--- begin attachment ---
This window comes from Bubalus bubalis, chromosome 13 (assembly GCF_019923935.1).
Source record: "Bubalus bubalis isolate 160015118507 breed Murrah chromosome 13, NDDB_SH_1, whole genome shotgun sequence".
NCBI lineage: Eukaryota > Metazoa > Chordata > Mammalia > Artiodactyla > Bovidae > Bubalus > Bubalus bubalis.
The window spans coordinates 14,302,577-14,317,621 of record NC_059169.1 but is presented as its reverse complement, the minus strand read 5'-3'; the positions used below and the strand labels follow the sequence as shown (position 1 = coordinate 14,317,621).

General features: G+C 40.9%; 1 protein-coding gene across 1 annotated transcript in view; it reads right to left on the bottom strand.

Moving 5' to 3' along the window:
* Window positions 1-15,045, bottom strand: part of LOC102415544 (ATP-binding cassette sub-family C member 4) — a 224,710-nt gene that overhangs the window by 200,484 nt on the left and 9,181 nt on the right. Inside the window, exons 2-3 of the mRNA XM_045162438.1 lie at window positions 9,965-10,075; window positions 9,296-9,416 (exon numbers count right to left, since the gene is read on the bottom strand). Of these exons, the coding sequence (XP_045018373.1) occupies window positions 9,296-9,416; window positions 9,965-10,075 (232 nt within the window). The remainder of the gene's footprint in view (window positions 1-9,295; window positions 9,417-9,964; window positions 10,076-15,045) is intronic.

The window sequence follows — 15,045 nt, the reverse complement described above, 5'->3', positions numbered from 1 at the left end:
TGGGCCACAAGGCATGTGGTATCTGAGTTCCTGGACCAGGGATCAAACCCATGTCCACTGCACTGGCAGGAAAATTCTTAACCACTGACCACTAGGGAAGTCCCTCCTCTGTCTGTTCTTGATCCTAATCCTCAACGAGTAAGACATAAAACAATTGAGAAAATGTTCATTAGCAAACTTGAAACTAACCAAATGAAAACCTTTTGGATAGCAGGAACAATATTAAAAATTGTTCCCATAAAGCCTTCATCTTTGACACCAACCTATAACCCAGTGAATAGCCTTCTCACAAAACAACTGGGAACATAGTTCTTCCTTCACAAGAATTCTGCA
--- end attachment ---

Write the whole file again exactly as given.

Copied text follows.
This window comes from Bubalus bubalis, chromosome 13 (assembly GCF_019923935.1).
Source record: "Bubalus bubalis isolate 160015118507 breed Murrah chromosome 13, NDDB_SH_1, whole genome shotgun sequence".
NCBI lineage: Eukaryota > Metazoa > Chordata > Mammalia > Artiodactyla > Bovidae > Bubalus > Bubalus bubalis.
The window spans coordinates 14,302,577-14,317,621 of record NC_059169.1 but is presented as its reverse complement, the minus strand read 5'-3'; the positions used below and the strand labels follow the sequence as shown (position 1 = coordinate 14,317,621).

General features: G+C 40.9%; 1 protein-coding gene across 1 annotated transcript in view; it reads right to left on the bottom strand.

Moving 5' to 3' along the window:
* Window positions 1-15,045, bottom strand: part of LOC102415544 (ATP-binding cassette sub-family C member 4) — a 224,710-nt gene that overhangs the window by 200,484 nt on the left and 9,181 nt on the right. Inside the window, exons 2-3 of the mRNA XM_045162438.1 lie at window positions 9,965-10,075; window positions 9,296-9,416 (exon numbers count right to left, since the gene is read on the bottom strand). Of these exons, the coding sequence (XP_045018373.1) occupies window positions 9,296-9,416; window positions 9,965-10,075 (232 nt within the window). The remainder of the gene's footprint in view (window positions 1-9,295; window positions 9,417-9,964; window positions 10,076-15,045) is intronic.

The window sequence follows — 15,045 nt, the reverse complement described above, 5'->3', positions numbered from 1 at the left end:
TGGGCCACAAGGCATGTGGTATCTGAGTTCCTGGACCAGGGATCAAACCCATGTCCACTGCACTGGCAGGAAAATTCTTAACCACTGACCACTAGGGAAGTCCCTCCTCTGTCTGTTCTTGATCCTAATCCTCAACGAGTAAGACATAAAACAATTGAGAAAATGTTCATTAGCAAACTTGAAACTAACCAAATGAAAACCTTTTGGATAGCAGGAACAATATTAAAAATTGTTCCCATAAAGCCTTCATCTTTGACACCAACCTATAACCCAGTGAATAGCCTTCTCACAAAACAACTGGGAACATAGTTCTTCCTTCACAAGAATTCTGCA